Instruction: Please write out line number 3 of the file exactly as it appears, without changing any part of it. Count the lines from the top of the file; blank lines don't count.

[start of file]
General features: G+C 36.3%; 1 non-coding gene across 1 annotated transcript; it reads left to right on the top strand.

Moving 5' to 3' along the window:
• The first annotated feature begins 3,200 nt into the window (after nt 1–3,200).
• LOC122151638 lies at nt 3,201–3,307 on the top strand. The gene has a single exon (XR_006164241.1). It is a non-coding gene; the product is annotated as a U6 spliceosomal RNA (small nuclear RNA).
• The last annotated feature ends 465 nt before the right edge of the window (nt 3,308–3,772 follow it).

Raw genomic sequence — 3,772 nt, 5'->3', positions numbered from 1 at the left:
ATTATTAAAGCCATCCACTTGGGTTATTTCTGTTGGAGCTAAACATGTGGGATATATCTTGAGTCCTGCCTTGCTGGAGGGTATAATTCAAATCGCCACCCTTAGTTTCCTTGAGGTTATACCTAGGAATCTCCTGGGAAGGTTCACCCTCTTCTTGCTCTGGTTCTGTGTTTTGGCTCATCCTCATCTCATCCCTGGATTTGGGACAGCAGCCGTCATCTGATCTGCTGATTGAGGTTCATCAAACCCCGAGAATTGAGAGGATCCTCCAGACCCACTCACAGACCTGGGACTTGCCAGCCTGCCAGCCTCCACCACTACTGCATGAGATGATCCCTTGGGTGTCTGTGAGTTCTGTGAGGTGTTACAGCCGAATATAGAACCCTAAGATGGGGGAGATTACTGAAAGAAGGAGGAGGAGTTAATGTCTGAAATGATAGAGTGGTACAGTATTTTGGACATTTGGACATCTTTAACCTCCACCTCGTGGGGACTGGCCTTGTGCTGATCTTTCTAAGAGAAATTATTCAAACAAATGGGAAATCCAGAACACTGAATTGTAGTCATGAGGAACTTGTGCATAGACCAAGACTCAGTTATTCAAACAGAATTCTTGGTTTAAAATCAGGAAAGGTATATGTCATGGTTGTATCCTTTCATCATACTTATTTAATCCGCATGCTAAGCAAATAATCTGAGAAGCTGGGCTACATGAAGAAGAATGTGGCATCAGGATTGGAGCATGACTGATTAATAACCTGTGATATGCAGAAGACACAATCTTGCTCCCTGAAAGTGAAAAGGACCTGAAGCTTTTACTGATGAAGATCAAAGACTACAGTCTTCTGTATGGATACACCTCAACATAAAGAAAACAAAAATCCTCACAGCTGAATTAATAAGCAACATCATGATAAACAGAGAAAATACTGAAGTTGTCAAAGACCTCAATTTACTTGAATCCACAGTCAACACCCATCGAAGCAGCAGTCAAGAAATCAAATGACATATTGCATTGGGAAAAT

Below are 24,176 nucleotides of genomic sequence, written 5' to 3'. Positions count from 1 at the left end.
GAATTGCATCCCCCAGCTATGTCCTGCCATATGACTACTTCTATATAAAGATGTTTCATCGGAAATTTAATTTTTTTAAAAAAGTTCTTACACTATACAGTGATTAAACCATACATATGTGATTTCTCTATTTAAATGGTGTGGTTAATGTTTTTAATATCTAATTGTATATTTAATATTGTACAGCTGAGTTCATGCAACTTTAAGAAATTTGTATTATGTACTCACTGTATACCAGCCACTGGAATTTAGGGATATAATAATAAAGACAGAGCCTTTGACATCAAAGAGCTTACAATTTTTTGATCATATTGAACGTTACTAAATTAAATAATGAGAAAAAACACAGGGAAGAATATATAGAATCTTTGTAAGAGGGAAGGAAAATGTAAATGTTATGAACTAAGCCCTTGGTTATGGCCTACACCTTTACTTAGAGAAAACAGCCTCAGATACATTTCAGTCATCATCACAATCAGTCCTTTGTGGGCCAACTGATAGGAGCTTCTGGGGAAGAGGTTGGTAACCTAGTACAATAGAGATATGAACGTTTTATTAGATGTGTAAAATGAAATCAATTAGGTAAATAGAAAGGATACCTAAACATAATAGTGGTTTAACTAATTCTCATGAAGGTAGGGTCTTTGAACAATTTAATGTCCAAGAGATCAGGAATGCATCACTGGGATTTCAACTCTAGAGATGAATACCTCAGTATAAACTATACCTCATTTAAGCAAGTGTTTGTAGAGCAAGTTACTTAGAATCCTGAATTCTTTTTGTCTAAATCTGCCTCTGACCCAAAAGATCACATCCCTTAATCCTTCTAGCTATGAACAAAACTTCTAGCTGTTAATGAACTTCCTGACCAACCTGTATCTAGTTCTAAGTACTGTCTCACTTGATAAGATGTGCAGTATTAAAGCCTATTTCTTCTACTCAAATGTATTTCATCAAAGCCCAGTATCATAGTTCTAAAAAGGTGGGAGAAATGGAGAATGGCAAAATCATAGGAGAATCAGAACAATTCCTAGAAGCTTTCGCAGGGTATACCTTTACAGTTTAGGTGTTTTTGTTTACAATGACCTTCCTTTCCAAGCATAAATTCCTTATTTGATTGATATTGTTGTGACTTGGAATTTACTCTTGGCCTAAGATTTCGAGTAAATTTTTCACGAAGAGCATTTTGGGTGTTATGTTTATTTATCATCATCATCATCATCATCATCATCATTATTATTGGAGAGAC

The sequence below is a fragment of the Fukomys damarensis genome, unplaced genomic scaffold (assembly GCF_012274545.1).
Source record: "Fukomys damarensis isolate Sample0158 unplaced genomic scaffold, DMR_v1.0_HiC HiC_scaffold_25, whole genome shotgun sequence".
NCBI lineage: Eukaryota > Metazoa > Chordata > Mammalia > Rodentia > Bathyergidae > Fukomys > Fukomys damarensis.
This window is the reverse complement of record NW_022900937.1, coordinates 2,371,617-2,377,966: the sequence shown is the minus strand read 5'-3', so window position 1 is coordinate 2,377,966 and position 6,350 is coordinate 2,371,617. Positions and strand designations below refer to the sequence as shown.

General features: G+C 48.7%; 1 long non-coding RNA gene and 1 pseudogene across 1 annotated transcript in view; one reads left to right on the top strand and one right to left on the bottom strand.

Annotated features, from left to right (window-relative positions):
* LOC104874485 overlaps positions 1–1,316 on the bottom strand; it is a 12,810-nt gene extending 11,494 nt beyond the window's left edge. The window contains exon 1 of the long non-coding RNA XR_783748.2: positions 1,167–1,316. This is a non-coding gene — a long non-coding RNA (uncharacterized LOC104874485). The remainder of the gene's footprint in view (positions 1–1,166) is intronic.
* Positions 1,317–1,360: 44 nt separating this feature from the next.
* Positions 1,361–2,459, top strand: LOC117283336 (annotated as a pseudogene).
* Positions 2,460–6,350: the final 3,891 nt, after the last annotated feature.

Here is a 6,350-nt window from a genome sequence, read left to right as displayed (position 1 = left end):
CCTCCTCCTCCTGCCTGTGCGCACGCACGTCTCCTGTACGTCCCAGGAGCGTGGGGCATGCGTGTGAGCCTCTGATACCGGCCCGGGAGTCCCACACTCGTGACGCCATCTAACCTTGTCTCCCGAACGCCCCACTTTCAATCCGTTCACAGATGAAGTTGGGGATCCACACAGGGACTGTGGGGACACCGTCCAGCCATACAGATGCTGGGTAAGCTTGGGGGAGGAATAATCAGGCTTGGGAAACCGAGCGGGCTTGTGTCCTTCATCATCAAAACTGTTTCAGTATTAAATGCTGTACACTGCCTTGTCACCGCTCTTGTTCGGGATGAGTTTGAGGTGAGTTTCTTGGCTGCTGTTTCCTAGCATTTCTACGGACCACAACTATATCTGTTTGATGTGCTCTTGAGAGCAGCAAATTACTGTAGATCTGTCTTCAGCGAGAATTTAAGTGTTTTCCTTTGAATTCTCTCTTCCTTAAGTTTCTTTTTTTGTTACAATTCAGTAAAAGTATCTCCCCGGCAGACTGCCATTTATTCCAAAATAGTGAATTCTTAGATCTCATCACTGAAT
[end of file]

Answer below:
• The first annotated feature begins 3,200 nt into the window (after nt 1–3,200).